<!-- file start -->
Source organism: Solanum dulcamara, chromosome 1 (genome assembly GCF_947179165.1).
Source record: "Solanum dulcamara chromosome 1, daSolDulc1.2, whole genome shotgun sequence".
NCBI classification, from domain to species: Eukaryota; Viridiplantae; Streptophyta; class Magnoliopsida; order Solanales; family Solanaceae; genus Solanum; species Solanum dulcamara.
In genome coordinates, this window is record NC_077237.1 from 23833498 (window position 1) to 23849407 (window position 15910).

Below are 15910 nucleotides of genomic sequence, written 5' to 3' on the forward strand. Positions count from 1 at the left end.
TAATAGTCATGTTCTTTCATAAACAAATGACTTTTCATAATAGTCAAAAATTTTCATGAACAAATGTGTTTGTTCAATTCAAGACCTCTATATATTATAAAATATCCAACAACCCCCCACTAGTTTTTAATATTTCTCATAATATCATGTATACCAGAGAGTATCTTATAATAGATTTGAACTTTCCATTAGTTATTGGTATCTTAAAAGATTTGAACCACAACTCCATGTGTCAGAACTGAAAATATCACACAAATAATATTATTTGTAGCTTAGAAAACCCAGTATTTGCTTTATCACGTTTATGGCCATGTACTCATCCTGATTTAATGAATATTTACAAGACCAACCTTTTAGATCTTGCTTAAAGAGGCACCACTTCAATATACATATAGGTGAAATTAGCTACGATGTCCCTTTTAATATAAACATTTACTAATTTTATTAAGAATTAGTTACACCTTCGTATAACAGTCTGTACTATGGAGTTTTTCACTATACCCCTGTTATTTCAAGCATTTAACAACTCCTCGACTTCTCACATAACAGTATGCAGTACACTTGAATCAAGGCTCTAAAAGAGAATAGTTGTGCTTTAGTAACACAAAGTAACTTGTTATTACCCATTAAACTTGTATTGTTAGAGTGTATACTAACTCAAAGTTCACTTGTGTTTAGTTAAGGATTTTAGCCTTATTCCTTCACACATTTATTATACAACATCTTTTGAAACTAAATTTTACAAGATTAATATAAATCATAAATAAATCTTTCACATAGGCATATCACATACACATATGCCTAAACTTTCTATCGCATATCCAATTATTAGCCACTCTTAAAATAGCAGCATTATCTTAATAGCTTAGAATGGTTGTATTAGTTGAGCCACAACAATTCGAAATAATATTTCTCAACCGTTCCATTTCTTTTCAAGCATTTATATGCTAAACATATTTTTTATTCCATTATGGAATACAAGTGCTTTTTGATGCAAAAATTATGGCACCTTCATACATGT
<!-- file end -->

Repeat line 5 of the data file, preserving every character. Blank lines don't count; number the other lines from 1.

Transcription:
Below are 15910 nucleotides of genomic sequence, written 5' to 3' on the forward strand. Positions count from 1 at the left end.